I despise housework. I never really knew that when I was looking for the love of my life to marry, I was really looking for the man I would clean up after, and who would expect me to work miracles at home without his help. I am not bad mouthing my husband, there are few men who are not like that, I have concluded after talking to many many young wives. Anyway, I am having to replace my vision of cuddling, reading, and talking for long happy hours while maids do the housework, and realize the reality of life. I'm having to learn to let the children cry while I finish the dishes, because if I don't, the dishes take all day, and the kids cry every time I try to get them done, and I become some kind of slave to their whims, and no one is happy. I'm learning this by trial and error. Laundry, though, is the key and my most despised chore. I don't know why, but when laundry goes, everything goes. But since I hate it, I tend to put it off, and so everything tends to go to pot. My hubby suffers from mild OCD, we think, and he falls into a deep depression when the house gets a little messy. I have to learn how to do this right!
While I'm trying to figure out how to better do this housework, and somehow still have time for the kids, I am also a scout leader and primary teacher. In scouts, I am a first generation teacher, meaning I'm starting everything from scratch. There are no materials, advice, or really anything being passed on. I know nothing. I'm having to put a lot of thought and time into what I'm going to do with these boys. Primary is a little easier, but it still takes time and preparation.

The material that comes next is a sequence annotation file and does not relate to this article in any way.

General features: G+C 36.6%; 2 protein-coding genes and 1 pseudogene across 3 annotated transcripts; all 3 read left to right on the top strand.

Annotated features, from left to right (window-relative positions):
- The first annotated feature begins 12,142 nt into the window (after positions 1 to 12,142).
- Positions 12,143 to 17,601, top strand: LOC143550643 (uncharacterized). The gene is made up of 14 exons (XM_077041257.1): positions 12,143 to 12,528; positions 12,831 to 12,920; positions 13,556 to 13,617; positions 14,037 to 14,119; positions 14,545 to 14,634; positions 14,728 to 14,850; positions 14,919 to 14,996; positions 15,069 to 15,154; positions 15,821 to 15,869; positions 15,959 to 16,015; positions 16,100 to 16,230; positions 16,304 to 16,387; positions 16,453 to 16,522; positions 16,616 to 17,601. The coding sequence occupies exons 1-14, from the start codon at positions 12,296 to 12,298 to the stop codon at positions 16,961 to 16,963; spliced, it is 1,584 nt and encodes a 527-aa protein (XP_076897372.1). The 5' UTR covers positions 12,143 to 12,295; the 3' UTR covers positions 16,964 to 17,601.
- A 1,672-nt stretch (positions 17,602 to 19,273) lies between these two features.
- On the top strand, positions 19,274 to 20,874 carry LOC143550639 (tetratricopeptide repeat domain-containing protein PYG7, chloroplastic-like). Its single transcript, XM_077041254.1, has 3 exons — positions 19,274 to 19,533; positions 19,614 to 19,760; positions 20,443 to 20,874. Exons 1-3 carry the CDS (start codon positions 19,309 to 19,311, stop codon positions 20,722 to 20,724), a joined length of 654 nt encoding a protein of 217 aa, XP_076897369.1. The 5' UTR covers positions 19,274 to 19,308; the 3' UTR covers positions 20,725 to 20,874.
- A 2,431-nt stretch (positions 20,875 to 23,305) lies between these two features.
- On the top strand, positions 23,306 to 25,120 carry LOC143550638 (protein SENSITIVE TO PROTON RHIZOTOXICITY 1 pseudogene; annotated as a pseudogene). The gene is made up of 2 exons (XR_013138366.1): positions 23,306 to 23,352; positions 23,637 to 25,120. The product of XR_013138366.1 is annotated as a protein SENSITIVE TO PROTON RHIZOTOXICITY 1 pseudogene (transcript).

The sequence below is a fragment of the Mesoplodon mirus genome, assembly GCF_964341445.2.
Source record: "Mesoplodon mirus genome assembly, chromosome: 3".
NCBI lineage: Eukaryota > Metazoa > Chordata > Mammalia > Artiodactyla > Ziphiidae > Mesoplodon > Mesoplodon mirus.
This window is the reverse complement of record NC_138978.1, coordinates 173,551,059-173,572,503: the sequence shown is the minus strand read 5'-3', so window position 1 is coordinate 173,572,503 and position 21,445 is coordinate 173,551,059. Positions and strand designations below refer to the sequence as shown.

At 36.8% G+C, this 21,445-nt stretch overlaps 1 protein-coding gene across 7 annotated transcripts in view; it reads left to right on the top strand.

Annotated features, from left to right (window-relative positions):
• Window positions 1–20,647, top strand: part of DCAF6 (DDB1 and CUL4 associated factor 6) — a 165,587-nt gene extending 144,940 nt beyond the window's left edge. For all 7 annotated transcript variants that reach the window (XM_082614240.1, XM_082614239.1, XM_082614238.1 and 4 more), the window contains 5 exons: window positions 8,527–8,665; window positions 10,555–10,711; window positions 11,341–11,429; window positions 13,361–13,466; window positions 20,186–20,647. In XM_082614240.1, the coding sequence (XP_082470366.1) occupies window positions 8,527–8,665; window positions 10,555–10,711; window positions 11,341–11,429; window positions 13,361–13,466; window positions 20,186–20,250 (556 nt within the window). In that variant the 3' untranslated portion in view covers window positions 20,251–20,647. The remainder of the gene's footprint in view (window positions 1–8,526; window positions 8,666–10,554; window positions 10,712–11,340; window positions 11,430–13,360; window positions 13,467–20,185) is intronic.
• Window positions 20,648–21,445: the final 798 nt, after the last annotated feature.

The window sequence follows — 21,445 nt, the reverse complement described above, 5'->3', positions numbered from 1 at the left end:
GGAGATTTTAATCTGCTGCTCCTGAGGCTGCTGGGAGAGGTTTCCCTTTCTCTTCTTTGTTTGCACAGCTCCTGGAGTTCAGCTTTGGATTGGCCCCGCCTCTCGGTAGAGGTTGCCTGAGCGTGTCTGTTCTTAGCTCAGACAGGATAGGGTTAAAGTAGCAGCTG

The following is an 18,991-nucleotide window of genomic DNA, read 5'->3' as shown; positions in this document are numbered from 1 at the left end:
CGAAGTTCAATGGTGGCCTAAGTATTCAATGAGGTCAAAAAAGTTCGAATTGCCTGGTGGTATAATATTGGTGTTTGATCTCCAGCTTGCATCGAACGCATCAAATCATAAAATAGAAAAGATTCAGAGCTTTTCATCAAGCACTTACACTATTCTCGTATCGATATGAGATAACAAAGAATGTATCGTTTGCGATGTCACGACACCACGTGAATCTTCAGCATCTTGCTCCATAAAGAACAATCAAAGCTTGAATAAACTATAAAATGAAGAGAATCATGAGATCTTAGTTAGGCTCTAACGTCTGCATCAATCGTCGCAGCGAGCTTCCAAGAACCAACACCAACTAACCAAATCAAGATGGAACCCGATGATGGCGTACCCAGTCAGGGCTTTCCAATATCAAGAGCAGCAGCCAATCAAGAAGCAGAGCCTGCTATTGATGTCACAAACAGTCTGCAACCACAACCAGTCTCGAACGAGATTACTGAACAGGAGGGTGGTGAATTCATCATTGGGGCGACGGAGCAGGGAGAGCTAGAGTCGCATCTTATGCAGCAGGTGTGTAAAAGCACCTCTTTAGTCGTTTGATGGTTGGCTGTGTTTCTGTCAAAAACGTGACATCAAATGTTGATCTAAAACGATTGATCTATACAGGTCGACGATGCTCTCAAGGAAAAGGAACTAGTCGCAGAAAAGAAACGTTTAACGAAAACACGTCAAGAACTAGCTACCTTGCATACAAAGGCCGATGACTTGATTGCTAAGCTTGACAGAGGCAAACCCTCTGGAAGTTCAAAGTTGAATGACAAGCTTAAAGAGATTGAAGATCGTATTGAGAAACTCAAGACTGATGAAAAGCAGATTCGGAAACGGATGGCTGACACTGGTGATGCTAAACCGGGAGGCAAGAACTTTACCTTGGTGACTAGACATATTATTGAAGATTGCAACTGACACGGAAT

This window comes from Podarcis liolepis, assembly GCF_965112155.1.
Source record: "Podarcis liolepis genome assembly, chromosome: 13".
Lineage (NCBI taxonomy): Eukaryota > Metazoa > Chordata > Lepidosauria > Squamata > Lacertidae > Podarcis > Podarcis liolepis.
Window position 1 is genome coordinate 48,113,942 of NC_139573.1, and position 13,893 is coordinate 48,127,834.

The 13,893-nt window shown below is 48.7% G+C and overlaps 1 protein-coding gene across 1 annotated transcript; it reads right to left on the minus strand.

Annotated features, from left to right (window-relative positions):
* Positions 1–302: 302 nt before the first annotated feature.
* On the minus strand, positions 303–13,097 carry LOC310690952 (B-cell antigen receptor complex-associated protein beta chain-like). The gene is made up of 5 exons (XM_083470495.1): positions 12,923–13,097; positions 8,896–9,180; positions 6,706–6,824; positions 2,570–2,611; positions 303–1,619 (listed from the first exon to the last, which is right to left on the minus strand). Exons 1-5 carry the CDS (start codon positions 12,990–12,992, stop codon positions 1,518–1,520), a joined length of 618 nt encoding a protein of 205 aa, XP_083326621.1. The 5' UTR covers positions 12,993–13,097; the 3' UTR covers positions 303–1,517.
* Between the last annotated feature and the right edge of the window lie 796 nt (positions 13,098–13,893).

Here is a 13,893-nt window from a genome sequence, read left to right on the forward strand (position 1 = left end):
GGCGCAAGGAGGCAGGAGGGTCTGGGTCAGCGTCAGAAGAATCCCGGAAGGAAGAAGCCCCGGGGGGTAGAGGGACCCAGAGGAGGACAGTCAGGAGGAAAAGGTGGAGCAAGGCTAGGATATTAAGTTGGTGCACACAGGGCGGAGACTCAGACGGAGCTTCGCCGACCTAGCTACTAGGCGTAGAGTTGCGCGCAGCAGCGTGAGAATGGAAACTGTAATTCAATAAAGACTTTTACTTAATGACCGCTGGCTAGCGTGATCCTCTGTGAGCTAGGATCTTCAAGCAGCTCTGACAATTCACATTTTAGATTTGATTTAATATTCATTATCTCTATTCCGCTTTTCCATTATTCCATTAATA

I have been totally skipping my visiting teaching, because I just can't think any more. I have too much on my plate with Christmas coming up, and all the weddings, birthdays, births, and so many other things we women are supposed to keep up with. Being a grown-up is work. Being a mother is work. It's just work work work.
The Laundry on the Chair
Alone and mad I swore at him – next to the hamper lay his clothes.
Still draped across the chair, they shouted: No respect! No appreciation!
For all I did and all I’d done, he could show some consideration.
Just as I muttered a silent vow, ice on flames shot through my soul.
My arms felt numb—I froze in place. I could not breathe--my heart jumped pace.
He would never toss another shirt--Not on the chair, not on the floor.
He’d never leave another dish; glance back before he closed the door.
Again he’d hold me tenderly and ease my angry brow, if only
He were able…He’d never do it now.
Grief-overwhelmed, I’d left his bed, and home I went with cloudy head.
Looked around at our old lives, each child attached to hip and thigh.
Oh how precious, light to bear, were the clothes piled on the chair,
And how I sobbed to realize it’d be the last I’d find them there.
I let them lie there several weeks, a symbol of his life with me…
Sometimes at night I’d sit and stare at the clothes he’d touched, still on the chair…
Knowing if I picked them up, the next day there would not be more,
and never would be more again. Regret, ashamed, I’d once resented
Little things I now lamented.
Wiping tears from a wiser face, I smiled--the clothes still in their place.
The sun still shone, he had not died, my daydream warned and then goodbyed.
Laughed out loud with happiness, removed his toss of thoughtlessness,
Grateful knowing on the morrow--there’d be more-- for days to follow.
August 3, 2006